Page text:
"Sit down there for a while, Shiana," said she, "and I'll engage to make you a treat that perhaps hasn't been made for you this long time."
He sat down.
She went out into the haggart to the best stack that was there, and pulled two good sheaves out of the middle of the stack. She brought the two sheaves in with her. She swept the flag of the fireplace, and she washed it, and dried it. Then she lighted a splinter of bog-deal, and she burned the two sheaves on the flag. But only the straw and the chaff were burnt; the grain was not burnt, but it was beautifully dried, far better than it would be dried on the flag of the mill. Then she gathered up the dried corn and took it out, and she let the wind through it, so that all the ashes of the straw and chaff were cleared out of it completely. When she had it nice and clean she brought it in, and put it in the quern and ground it. Then she put it through a coarse sieve and afterwards through a fine sieve, so that not a particle of chaff remained in it. Then she put the meal in a wooden bowl, and mixed some young cream with the meal, and put a spoon in the bowl, and gave it to Shiana. He ate it, and he thought he had never eaten, and never tasted, better food, it was so wholesome and so substantial and so strong.
When he had eaten the food he handed the bowl to her. "I declare solemnly, Nance Casey," said he, "you are right! It is the nicest food I have ever tasted. You take the palm. You may well say you have given me a treat, a delicacy the like of which was never given me until to-day. And see what a very short time it is since it was out in the stack, and there I have eaten it!"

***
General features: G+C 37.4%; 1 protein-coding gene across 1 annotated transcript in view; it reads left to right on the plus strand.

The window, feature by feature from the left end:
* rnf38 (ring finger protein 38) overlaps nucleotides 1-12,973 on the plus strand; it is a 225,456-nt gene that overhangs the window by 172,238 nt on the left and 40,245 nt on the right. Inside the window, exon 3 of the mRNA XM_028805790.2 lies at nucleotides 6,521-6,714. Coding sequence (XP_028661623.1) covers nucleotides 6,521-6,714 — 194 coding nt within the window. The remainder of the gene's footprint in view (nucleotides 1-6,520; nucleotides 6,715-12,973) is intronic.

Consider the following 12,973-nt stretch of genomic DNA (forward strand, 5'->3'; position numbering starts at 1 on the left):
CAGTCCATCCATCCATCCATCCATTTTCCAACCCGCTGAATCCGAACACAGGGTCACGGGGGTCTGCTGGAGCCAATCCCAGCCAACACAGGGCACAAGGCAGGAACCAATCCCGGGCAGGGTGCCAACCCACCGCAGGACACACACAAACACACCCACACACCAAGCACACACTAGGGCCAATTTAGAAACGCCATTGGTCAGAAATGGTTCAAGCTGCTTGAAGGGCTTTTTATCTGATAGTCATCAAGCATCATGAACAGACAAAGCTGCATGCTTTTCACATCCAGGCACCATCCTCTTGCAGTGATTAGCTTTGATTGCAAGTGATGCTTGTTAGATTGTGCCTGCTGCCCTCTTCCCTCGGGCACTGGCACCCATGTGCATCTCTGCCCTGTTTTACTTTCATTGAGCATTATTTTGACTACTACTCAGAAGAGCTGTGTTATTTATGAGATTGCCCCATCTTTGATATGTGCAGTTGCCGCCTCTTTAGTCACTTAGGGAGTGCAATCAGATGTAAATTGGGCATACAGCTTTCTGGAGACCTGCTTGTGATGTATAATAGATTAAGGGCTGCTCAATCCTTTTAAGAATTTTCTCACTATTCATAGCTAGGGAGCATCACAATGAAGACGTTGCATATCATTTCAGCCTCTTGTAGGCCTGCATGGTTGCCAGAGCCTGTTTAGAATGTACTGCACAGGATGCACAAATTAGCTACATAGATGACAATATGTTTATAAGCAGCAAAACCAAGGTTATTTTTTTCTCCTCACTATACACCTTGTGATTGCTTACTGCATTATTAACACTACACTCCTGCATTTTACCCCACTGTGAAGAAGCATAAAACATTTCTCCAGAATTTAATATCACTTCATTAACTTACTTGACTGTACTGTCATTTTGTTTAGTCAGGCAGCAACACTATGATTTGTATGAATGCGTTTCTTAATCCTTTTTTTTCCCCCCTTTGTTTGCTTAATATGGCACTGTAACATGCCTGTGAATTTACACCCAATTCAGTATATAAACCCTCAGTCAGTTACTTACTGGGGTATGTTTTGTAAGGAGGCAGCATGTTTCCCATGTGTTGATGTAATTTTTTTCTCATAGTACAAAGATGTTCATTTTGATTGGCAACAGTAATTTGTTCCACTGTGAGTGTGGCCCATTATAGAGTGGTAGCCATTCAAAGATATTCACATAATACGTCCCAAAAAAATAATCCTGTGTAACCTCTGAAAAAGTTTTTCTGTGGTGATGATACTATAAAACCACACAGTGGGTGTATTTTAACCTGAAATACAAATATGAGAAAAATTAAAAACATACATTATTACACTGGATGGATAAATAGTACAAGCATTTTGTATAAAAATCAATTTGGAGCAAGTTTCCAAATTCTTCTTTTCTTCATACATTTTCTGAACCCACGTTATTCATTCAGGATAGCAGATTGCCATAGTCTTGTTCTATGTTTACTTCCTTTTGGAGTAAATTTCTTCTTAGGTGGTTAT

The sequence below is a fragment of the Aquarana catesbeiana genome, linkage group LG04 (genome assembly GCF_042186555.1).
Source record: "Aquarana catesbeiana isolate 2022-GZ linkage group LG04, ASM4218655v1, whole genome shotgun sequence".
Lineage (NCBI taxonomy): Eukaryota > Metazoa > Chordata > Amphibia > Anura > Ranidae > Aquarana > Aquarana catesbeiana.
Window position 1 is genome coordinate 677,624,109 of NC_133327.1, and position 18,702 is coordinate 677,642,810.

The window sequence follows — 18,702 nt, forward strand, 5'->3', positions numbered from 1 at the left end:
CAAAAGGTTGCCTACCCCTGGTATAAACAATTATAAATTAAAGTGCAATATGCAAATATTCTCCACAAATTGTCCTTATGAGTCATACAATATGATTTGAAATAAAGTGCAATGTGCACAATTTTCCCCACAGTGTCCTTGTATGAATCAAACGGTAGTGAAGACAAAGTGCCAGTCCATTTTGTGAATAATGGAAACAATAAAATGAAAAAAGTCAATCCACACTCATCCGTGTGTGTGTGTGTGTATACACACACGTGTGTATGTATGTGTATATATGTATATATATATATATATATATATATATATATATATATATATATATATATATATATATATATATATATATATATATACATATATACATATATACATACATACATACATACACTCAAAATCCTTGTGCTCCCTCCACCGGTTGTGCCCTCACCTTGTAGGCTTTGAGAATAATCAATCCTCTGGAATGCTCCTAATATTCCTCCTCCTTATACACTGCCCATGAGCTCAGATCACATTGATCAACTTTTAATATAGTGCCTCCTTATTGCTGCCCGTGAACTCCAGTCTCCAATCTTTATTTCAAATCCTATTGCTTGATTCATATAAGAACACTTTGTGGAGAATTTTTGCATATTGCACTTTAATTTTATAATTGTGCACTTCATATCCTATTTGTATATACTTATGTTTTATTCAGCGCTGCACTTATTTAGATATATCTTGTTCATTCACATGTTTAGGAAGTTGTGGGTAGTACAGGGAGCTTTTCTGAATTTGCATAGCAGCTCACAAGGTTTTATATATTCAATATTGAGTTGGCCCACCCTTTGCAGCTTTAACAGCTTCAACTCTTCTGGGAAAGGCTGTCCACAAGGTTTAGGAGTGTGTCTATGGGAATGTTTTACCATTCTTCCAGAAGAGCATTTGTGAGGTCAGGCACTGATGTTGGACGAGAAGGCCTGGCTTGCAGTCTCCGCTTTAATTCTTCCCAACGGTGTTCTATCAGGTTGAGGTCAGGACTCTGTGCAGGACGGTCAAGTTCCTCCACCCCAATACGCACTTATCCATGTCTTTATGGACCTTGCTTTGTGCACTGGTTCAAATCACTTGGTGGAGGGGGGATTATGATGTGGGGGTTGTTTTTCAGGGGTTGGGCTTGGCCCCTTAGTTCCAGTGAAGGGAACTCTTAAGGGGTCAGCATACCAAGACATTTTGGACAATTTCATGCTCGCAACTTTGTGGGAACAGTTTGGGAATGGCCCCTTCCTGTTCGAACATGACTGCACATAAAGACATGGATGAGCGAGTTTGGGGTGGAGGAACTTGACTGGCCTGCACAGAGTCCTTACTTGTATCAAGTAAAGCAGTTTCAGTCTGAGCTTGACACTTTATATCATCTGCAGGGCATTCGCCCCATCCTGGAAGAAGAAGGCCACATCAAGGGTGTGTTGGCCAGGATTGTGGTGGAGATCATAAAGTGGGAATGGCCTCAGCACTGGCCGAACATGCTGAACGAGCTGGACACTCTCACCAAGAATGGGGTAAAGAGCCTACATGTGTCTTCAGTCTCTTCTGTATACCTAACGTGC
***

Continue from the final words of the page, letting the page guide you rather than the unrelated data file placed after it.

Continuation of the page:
"Its own straw and chaff dry it," said she, "better far than the flag of the mill does."
The sun was setting when Shiana was leaving that house. By the time he was at the moss-plot it was nightfall. By the time he was at home some of the early part of the night was already gone. He lit one of the night-work candles. He took the soogaun chair and placed it standing exactly in the place where it was the day it was stuck to the ground at that spot. He put the shilling in under it in the centre, as he had been told to do. He threw a little dust down upon the shilling so that it could not be seen. Then he sat in his work-seat and began to work. When he had been working for a while he thought the hour of midnight could not be far off. He thought no trial he had ever suffered had been hard compared with staying there waiting and watching to see when the Evil One would come. If he had not had the work on hand he could never have endured the waiting. It was as much as he could do to stand it, although he was working as hard as his arms could draw the thread. When he used to think an hour should be spent, he would look at what he had done, and it would be only half an hour's work. He would keep on putting in the stitches as fast as he was able to drive the awl. Byand-by he would think that two hours should be gone. He would look at the work done, and it would be only as much as a man would do within a quarter of an hour, working at his ease. At last the disturbance and oppression and strain that were weighing upon his mind put the watching of the time out of his head in some way, so that the time rushed on unknown to him. He had no idea that the time was spent when he suddenly felt as if there were some one in the room. He raised his head. The Black Man was standing there facing him!
- Cnoc Ráiṫín, "the hill of the little rath."
- Muisire Beag.
- Muisire Mór.
- Meall na h-Órnan, "the knoll of the barley."
- An Muine Fluiċ, "the wet moor."
- An Doire Liaṫ, "the grey oak-wood."
- Caraig an Ġiolla, "the gillie's rock."
- An Sléiḃín, "the little mountain."
- Dún dá Raḋarc, "the fort (or hill) with two prospects.
- Máġ Seanaglais, "the plain of the old church."
- Seiṫe. as a common noun=a hide; skin.
- Cnoc na n-Ulán, a corruption of cnoc na ngollán, "the hill of the pillar-stones."
- Caraig na Madraí, "the Dogs' Rock."
- Beul an Ṁáma, "the mouth of the Pass."
- Cúm an Ġaḋair, "the Hound's Hollow."
- Mullaċ an Ois, "the Fawn's Peak."
- Loċ Léin
- Corán Tuaṫai.
- Mónadán, a little crimson berry, found on the high parts of mountains.
- Cnoc Lice Sgáṫ, "the hill of the stone of shadow."